The film centers on the last days in the life of its title character; Uncle Boonmee (Thanapat Saisaymar). Together with his loved ones – including the spirit of his dead wife (Natthakarn Aphaiwong) and his lost son (Jeerasak Kulhong) who has returned in a non-human form – Boonmee explores his past lives as he contemplates the reasons for his illness.
Apichatpong Weerasethakul, also known as Joe, is the Thai sensation of the 21st century. His previous films like Syndromes and a Century, Tropical Malady, and Blissfully Yours have been praised in many festivals around the world. With Uncle Boonmee Who Can Recall His Past Lives, Apichatpong won the Cannes festival Palme d’Or. This is a much deserved recognition for this unique film that portrays a dying man that is revisited by his family and peers. Notably, his deceased wife and lost son. Boonmee is based on the novel of a man who claimed to be able to recall his past lives. It mixes Asian beliefs of reincarnation and karma.
Split in two different halves, Uncle Boonmee immerses its viewer in the life of simple people that are confronted with their spirituality but also to Thai pop culture. The mise en scène was a link to old Thai comics. Shot in 16 mm film for economical reasons but also because Thai television used to be shot in this format. Apichatpong also cites that this format was chosen because he feels sad that now everything is shot in numeric and nothing is analog. The red eyes of most of the posters of the film represents the old horror films of Thai studios that had monsters shot in the dark with red lighted eyes to be sure we know that the creature was there. With those explanations the film might be more understandable for a westerner or a non Thai person.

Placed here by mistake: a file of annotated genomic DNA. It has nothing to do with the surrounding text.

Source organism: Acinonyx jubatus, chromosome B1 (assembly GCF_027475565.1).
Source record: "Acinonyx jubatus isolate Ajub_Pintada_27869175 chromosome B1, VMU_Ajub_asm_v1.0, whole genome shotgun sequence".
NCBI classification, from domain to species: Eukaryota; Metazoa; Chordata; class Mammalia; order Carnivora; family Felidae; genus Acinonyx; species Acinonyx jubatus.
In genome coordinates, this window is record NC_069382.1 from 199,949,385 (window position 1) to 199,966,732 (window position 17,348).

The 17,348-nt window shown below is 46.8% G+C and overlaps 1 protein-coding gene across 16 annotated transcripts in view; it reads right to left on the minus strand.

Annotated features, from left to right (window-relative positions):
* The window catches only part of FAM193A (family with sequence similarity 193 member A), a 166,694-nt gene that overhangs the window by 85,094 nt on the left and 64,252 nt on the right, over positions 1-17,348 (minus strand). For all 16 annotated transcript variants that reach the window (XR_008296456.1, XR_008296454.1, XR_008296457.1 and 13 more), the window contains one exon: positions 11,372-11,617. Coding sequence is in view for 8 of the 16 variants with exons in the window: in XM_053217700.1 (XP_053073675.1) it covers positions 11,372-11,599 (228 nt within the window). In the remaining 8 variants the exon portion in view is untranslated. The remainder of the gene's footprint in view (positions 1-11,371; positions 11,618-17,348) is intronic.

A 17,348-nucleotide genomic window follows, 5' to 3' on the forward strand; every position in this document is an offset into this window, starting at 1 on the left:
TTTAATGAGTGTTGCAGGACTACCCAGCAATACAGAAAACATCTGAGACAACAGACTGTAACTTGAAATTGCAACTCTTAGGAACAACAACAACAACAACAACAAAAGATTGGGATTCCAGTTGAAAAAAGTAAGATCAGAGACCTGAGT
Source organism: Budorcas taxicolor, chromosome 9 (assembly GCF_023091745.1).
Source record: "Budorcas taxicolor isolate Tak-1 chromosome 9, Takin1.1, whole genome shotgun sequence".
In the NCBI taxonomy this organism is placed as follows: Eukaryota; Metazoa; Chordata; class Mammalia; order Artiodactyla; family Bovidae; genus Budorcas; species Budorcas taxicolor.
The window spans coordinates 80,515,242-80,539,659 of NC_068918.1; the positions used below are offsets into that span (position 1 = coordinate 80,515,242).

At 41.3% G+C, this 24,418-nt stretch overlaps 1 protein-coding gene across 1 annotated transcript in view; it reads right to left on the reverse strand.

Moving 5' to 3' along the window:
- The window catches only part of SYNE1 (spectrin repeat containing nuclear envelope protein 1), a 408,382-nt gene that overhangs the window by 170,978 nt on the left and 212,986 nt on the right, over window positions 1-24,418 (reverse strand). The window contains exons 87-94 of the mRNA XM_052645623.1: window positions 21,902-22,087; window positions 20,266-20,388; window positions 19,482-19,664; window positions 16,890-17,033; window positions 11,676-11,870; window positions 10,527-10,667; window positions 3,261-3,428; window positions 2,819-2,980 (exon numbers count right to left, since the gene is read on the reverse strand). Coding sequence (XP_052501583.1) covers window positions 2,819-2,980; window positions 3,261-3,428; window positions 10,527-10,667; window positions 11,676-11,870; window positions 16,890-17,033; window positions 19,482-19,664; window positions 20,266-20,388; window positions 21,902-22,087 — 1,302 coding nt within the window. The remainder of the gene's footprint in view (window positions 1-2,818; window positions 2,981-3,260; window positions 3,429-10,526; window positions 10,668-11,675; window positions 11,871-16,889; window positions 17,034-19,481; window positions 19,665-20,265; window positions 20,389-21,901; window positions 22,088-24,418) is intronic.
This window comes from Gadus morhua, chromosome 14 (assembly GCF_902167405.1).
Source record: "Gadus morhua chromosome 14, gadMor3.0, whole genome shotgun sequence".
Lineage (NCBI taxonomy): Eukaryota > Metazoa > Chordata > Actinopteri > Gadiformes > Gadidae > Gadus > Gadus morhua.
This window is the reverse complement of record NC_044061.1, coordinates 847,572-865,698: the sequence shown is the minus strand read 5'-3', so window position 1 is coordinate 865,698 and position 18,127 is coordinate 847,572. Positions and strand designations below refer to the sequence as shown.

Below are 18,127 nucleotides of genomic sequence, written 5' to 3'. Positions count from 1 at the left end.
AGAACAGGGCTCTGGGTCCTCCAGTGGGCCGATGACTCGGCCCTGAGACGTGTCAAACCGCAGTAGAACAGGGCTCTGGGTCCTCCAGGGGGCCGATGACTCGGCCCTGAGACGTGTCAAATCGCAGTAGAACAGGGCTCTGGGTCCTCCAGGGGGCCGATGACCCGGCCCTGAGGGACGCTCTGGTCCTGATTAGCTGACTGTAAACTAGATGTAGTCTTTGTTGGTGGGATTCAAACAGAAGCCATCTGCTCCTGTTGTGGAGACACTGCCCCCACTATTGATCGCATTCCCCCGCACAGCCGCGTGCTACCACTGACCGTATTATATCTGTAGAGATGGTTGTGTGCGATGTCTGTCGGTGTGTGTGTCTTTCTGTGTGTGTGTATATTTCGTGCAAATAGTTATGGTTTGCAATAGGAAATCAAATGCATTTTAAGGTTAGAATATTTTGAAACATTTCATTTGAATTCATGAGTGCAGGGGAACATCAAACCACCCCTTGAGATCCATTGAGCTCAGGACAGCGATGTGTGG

With the second half of Uncle Boonmee we are taken into the many lives of Boonmee and there’s a nice dream-like element of flowing through those existence in a state of symbolism to the Thai nation. It is quite interesting and mysterious at the same time.
Uncle Boonmee being the first film from director Apichatpong Weerasethakul I’ve ever watched, it opened another nice facet of the many cinemas the globalisation has brought to us. Now local filmmakers are more and more easily available to discover for us and it is a blessing for cinephiles who like to dig more than just the films nominated to the Academy Awards’ Best Foreign films. A great movie from a great director.